The Raven and the Dove by Kaitlyn Davis

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Princess Lyana Aethionus should be focused on winning a mate but her thoughts wander to the open sky and the edge of her floating kingdom. Adventure calls and when she heeds it she finds a raven prince locked in a death match with a dragon. A match that may just change the course of her future.

Rafe is reviled among his people but he will do anything for his half-brother including posing as him in the courtship trials. When they are attacked by a dragon he sacrifices himself to protect his brother. However, after a fatal blow, Rafe is saved by a dove who possesses the same forbidden magic.

In the world below a king fights a forgotten war and with help from a favored spy hidden in the dove royal house, he sets into motion a plan that will change the world. I received this book from NetGalley and all opinions are my own. The Raven and the Dove will be released on March 9, 2020.

I am left with a tumult of emotions after finishing this book. My emotions vary from anger to sadness to excitement. I cannot wait for the next book in the series which will sadly not be coming out for a while. This book took me on a phenomenal journey that will have a lasting imprint for months to come.

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The characters were wonderful. Lyana, the main character was a princess fighting to leap outside the constraints of royalty. She longed for adventure and new places in a world that was set on placing her in a cage. Her character was relatable and I enjoyed how she fought to do something good with her magic despite the chance of discovery and death.

The other characters were just as excellently written. They made a diverse cast of characters with painful pasts. However, the love triangle was slightly annoying because it was in a partial state of existence and I was so angry and annoyed with Cassi. Cassi was Lyana’s best friend who spoiler alert, turned out to be a spy and willing to do anything for a savage king who wanted nothing but to fulfill a prophecy that I guarantee you has nothing to do with him. I am so angry with her because of what she did to Rafe. Also, has anyone noticed that Rafe is a popular prince name in ya novels?

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The world-building was stunning. The author created a world where islands filled with flying people lived in the sky while war and chaos raged below an impenetrable mist. Dragons soaked the sky with the fires of their rage and magic that could heal and destroy swirled around the author’s creation. I loved it despite the lack of explanation of the magic and how everything fits together. I assume with time the author will build that up and eventually everything will fit together. I loved the world-building and find that it is unique.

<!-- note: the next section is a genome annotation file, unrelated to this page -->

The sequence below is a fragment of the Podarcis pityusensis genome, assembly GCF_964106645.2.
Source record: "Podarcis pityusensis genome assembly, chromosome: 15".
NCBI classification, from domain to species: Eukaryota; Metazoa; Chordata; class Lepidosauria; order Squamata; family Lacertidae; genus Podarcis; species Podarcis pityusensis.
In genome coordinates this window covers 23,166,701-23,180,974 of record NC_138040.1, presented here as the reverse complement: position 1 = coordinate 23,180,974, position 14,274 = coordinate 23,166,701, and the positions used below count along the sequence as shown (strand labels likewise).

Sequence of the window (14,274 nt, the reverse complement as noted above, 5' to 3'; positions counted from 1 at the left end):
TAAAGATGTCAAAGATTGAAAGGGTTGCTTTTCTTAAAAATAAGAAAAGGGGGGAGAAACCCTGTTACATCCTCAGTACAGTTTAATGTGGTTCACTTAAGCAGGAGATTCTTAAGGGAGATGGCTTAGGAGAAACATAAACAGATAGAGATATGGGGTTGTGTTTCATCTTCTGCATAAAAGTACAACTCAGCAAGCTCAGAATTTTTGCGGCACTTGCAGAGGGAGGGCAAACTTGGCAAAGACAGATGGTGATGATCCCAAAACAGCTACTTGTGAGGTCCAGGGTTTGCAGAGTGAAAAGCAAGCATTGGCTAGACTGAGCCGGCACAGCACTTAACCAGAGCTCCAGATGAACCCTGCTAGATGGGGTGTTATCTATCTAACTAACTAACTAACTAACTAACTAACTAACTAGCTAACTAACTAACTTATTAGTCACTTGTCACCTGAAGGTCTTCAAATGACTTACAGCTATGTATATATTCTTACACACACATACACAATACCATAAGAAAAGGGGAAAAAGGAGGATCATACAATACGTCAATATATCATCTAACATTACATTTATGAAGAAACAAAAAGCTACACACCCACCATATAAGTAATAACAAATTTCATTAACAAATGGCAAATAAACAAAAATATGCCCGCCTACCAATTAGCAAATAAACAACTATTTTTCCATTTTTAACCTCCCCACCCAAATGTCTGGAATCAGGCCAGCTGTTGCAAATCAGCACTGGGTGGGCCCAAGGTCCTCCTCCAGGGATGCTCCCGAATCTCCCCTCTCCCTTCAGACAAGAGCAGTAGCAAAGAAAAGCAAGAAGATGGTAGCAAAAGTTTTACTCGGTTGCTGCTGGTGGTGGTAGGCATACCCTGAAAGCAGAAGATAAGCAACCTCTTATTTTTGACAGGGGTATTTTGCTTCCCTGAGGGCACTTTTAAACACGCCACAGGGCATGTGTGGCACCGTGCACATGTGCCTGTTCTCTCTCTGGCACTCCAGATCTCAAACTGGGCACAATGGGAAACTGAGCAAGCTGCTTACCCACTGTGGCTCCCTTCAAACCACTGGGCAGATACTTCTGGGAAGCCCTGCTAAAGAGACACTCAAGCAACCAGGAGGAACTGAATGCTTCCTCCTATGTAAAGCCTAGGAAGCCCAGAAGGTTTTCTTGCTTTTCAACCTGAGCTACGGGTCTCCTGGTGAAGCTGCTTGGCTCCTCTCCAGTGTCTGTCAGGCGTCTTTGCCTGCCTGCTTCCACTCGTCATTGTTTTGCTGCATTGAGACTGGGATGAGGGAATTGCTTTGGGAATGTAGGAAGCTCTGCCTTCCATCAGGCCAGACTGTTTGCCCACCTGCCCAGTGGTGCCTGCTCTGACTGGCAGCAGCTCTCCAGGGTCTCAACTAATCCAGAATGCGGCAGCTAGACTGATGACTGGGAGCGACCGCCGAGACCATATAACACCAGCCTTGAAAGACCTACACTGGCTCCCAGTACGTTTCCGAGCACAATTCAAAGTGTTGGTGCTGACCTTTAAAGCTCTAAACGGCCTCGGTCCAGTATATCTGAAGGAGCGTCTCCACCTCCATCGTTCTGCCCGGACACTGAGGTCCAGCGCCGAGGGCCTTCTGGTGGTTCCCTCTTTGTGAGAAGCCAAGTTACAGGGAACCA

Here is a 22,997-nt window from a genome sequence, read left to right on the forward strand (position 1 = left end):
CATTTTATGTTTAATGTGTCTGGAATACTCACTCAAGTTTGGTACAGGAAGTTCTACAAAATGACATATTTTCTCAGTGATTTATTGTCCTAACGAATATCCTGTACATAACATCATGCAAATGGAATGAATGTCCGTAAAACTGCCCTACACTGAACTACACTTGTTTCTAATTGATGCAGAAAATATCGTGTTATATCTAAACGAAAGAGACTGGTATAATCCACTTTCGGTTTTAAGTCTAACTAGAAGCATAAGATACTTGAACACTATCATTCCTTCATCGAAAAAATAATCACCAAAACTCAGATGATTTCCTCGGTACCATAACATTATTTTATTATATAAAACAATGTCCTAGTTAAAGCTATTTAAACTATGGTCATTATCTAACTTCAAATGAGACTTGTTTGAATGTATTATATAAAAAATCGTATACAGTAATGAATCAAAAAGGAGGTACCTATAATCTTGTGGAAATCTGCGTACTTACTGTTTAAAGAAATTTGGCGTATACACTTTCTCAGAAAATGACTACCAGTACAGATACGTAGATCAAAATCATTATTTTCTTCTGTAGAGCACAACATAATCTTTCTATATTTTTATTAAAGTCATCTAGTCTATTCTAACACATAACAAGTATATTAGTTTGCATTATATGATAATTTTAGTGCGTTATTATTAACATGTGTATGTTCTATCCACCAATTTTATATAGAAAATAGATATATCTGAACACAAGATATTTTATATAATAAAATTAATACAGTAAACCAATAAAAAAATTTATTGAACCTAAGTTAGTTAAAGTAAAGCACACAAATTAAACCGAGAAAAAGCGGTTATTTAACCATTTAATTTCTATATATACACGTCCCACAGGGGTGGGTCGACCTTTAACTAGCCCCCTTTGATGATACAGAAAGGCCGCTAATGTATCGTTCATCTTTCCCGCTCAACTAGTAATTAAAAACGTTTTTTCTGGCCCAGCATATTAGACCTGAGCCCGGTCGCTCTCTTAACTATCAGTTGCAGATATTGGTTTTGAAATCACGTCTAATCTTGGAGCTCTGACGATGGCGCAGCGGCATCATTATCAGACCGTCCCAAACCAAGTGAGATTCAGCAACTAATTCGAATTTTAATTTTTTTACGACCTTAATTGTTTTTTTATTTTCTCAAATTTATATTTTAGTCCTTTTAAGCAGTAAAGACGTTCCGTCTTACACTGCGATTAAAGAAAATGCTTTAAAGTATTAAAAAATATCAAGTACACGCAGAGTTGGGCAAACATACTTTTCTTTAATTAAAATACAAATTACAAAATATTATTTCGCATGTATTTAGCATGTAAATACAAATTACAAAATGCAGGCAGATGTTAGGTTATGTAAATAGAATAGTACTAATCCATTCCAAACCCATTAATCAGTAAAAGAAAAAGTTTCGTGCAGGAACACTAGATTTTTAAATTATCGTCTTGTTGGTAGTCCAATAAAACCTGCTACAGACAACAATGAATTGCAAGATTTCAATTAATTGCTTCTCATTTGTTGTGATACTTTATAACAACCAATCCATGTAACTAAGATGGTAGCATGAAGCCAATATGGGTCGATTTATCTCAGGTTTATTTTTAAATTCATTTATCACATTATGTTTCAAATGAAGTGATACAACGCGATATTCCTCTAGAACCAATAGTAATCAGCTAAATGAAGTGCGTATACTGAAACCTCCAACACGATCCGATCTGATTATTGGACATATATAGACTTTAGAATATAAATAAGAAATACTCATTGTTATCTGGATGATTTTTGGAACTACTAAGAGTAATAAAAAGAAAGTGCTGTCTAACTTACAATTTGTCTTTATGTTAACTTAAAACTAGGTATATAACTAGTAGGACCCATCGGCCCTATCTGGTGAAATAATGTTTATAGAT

I would recommend reading this book. The rest of the series is planned and comes out in 2020 through 2021 and I could not be more excited. I need to know what happens to the characters and how it all shakes out. And if you love ya fantasy this book is for you.

Enchantee by Gita Trelease

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Camille Durbonne lives in Paris in 1789, a city of labyrinthine streets and upheaval where magic manifests but hides its face. When Camille’s parents die she must rely on magic to keep her sister healthy and fed. However, when her painstaking coins turn back to the metal they originally were and Camille’s brother runs off will their savings she must find a new way to make a better life.

What better way to do this than to enter the glittering court of Louis XVI? Camille uses forbidden blood magic and enters the court to gamble as a Baroness. She moves into a world of poisonous splendor and as she spends each night gambling to create a new life she begins to lose herself. As Paris starts to burn for freedom Camille loses control of her secrets and the game she has been playing turns deadly. She must choose before her world comes crashing down – love or loyalty, democracy or aristocracy, freedom or magic. I received this book from NetGalley and all opinions are my own. Enchantee was published February 5, 2019.

I have heard a lot of excellent things about this book and it did live up to many of my expectations. It was a wonderful read but I was frustrated at how hard it was for me to get into this book. The magic of Versailles and Aeronautics drew me in but the book lacked the ability to keep me up reading it. It is one of the first books in a while that has taken me more than a day to read simply because I kept putting it down since Enchantee could not keep me interested for long periods of time. This was disappointing but I still found the story interesting with its take on a girl navigating the two worlds of France during Louis XVI’s reign.

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The characters were fascinating and Camille Durbonne, the main character was filled with determination, grit, and caring for her sister. Her sorrow was deeply felt and I admired her willingness to do anything to move above the circumstances she was born with including using draining blood magic. She straddled the worlds of nobility and the common people showing the good and the bad of each. She had flaws and it was intriguing to see her choices and how this charted the path her life would take. Her ability to not be cowed by all the things life threw at her was phenomenal and I loved her character.